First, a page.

As we exited the tavern, the boy in the Scream mask leaped in front of us, moaning and swinging his arms like a monkey. My friend smiled at him and said, "You remind me of my son," whereupon the lad began rolling around on the ground in front of us groaning "Mommy" over and over again. We got into the car and drove out of town, into the woods and the mist.
I've given up red meat, and my friend is considering doing so. We discussed this at some length as we drove through the eerie stunted pines in the fog. All these weird epidemics: anthrax, BSE, vCJD, foot and mouth disease, not to mention all the steroids and antibiotics and whatever other horrors the meat industry is hiding, have finally converged in my thinking to render cultivated animal flesh unpalatable. It wasn't that hard to stop, I don't really get cravings for it very often, but I've developed a voracious appetite for just about anything else, especially seafood. It's a little scary, this enhanced appetite, but I'm indulging it for the time being. It's not as scary as Mad Cow disease.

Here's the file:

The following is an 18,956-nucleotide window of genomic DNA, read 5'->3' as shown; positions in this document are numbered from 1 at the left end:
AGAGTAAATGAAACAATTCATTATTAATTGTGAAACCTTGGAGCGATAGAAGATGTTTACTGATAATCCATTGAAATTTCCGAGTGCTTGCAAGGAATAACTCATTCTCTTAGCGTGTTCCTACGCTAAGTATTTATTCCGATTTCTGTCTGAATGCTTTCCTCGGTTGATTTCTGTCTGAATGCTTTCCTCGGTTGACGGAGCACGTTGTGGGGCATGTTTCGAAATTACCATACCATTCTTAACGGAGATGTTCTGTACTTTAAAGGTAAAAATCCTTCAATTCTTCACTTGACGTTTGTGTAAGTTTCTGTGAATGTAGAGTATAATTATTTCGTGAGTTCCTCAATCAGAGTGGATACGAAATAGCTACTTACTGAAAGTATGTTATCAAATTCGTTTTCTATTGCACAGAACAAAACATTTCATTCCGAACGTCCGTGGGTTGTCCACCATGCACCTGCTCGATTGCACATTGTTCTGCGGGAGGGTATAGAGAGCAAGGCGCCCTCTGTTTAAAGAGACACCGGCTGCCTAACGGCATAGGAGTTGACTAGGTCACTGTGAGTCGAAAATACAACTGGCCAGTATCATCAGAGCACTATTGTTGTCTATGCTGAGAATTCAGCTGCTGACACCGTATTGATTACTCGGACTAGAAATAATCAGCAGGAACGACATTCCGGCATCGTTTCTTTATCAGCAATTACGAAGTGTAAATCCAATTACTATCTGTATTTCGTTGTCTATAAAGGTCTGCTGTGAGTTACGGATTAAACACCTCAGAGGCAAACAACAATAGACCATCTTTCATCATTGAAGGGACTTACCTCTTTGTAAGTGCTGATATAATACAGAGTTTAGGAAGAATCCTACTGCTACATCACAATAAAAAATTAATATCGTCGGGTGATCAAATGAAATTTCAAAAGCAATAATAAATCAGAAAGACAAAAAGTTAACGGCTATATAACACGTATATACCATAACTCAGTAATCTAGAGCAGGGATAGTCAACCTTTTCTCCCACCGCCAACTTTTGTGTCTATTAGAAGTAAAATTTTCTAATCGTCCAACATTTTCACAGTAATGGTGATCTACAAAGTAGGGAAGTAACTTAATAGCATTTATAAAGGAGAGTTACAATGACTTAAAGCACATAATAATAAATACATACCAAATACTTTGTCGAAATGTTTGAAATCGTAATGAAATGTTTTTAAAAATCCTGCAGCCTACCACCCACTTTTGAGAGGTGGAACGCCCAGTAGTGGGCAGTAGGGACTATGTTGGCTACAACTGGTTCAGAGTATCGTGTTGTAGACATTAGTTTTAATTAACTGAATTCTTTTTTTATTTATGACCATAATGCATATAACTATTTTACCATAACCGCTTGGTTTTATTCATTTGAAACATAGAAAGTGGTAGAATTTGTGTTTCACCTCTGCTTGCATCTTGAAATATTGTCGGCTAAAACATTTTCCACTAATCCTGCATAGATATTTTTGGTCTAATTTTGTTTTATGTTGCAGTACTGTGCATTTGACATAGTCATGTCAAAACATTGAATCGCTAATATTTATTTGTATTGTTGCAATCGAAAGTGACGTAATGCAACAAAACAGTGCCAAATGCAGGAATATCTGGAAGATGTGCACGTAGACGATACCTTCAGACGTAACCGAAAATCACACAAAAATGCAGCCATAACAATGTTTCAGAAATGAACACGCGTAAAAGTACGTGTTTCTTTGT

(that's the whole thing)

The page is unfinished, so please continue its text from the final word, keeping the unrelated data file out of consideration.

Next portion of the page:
It kicked in with a vengeance just as we sped past a rather promising-looking roadhouse on Rte. 70, approaching Rte. 9. I cursed myself for missing the place and headed north on 9. South of Tuckerton, Rte. 9 is fairly quaint: lots of little antique joints and odd little bars and restaurants. But the northern end of the highway has turned into an extended strip mall, an endless procession of Jiffy Lube and CVS, Boston Market and Outback. My stomach was rumbling, and visions of blackened catfish and lobster bisque were dancing in my head. I was ready to pig out in a big way, more than ready, but I staunchly refused to cave in and stop at a chain restaurant. This was Rte. 9, for chrissakes, practically the Bruce Springsteen Memorial Highway. I knew if I just kept going and resisted the temptations of the banal I'd eventually find some little mom-and-pop joint with some character and some real food.